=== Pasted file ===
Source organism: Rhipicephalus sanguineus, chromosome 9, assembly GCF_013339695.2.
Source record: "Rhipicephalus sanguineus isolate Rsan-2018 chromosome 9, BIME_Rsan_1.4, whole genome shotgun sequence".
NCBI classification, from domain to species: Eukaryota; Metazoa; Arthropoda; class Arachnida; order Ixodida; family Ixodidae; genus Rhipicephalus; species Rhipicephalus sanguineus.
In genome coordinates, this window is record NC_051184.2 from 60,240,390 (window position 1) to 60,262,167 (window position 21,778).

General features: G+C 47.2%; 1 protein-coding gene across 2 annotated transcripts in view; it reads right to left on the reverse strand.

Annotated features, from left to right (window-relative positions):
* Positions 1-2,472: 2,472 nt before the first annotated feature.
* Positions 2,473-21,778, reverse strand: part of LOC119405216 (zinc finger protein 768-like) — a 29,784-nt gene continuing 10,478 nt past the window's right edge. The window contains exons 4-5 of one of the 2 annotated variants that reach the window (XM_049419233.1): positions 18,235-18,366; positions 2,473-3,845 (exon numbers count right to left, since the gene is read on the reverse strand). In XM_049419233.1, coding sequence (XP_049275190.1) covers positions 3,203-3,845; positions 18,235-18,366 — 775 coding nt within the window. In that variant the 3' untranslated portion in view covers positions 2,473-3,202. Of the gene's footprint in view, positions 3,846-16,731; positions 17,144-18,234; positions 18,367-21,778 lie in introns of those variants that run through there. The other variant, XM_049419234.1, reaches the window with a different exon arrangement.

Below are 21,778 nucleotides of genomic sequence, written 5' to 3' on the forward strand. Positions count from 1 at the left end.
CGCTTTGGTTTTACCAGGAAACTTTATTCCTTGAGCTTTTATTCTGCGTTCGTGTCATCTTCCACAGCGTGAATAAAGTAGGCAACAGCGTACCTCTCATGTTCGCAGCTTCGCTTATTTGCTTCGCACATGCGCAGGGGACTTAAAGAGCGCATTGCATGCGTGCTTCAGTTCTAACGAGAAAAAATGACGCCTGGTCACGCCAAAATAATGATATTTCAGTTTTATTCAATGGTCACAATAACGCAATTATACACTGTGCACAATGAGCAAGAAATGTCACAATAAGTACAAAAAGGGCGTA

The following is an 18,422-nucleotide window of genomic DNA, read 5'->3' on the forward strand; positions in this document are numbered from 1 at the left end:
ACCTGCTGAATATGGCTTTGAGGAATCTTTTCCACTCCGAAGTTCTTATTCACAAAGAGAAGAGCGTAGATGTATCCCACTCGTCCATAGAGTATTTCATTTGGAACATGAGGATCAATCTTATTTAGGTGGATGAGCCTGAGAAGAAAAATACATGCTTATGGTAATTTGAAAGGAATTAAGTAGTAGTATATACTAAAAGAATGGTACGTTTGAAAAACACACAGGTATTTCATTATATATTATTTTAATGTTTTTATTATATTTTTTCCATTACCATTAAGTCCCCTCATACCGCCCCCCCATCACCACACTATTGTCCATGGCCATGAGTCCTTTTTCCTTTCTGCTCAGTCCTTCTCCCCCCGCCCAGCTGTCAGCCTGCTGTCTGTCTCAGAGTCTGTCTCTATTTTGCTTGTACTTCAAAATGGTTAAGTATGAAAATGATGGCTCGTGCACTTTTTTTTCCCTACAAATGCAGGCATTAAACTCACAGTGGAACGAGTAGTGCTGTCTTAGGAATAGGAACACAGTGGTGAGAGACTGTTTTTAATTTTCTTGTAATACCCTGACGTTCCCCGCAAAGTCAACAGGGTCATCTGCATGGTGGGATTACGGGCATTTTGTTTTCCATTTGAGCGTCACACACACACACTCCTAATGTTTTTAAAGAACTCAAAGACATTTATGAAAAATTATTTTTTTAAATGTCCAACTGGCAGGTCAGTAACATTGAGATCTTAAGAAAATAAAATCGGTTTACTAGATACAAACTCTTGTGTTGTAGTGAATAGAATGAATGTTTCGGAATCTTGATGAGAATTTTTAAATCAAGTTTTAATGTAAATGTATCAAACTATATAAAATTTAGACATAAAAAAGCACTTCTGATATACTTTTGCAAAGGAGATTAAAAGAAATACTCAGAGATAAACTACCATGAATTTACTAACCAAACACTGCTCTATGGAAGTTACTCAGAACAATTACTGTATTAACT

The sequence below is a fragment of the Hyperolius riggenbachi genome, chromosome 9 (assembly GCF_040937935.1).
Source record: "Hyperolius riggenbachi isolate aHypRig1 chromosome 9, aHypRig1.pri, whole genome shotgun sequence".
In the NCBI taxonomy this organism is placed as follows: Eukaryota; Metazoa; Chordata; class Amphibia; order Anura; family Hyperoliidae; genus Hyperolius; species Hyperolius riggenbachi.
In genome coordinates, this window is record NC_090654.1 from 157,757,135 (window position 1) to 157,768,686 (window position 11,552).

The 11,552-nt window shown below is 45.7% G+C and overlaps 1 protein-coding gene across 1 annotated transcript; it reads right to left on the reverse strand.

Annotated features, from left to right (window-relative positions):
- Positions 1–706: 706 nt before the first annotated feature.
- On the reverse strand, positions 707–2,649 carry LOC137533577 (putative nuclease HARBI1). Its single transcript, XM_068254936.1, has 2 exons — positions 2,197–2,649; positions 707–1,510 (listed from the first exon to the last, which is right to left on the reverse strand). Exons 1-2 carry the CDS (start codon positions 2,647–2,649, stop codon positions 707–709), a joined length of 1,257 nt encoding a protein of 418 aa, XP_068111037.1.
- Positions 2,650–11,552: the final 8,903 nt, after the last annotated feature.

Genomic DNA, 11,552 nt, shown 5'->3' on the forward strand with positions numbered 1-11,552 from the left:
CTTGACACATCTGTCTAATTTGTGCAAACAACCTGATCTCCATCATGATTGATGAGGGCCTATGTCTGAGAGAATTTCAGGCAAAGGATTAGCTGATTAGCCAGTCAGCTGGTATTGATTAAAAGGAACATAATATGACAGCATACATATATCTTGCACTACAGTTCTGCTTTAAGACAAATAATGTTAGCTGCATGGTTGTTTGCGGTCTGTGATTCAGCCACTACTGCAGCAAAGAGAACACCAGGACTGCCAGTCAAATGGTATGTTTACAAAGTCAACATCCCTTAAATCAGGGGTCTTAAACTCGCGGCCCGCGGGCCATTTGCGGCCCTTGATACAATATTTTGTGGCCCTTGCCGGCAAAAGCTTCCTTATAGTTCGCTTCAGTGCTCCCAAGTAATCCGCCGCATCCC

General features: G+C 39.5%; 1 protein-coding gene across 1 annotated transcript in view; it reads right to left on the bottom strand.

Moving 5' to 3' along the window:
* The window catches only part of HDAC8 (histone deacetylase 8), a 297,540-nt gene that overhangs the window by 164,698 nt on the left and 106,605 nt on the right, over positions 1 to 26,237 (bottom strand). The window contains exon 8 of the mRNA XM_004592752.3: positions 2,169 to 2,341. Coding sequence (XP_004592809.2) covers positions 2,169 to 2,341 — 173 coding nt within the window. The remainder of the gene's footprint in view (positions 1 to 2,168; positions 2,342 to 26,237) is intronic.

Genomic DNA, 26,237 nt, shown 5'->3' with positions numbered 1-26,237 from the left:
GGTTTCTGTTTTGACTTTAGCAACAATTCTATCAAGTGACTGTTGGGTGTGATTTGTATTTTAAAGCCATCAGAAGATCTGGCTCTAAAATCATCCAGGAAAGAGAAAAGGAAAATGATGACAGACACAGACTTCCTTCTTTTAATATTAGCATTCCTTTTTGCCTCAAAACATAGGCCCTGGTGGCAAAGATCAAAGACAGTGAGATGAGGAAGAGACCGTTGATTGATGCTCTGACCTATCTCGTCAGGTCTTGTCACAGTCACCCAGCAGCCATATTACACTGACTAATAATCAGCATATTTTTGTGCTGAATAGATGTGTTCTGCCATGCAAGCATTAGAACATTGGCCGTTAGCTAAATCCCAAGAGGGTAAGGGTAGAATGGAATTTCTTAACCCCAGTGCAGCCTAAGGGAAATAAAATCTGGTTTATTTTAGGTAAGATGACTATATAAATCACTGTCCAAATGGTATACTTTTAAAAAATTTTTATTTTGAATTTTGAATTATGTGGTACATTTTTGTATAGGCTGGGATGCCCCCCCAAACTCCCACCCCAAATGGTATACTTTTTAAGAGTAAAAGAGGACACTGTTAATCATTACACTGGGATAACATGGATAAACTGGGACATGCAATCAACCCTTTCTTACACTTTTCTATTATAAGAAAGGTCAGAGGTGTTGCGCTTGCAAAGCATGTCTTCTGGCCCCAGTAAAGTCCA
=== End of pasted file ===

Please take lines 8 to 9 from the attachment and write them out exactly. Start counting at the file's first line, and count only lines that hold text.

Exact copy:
* Positions 2,473-21,778, reverse strand: part of LOC119405216 (zinc finger protein 768-like) — a 29,784-nt gene continuing 10,478 nt past the window's right edge. The window contains exons 4-5 of one of the 2 annotated variants that reach the window (XM_049419233.1): positions 18,235-18,366; positions 2,473-3,845 (exon numbers count right to left, since the gene is read on the reverse strand). In XM_049419233.1, coding sequence (XP_049275190.1) covers positions 3,203-3,845; positions 18,235-18,366 — 775 coding nt within the window. In that variant the 3' untranslated portion in view covers positions 2,473-3,202. Of the gene's footprint in view, positions 3,846-16,731; positions 17,144-18,234; positions 18,367-21,778 lie in introns of those variants that run through there. The other variant, XM_049419234.1, reaches the window with a different exon arrangement.

Below are 21,778 nucleotides of genomic sequence, written 5' to 3' on the forward strand. Positions count from 1 at the left end.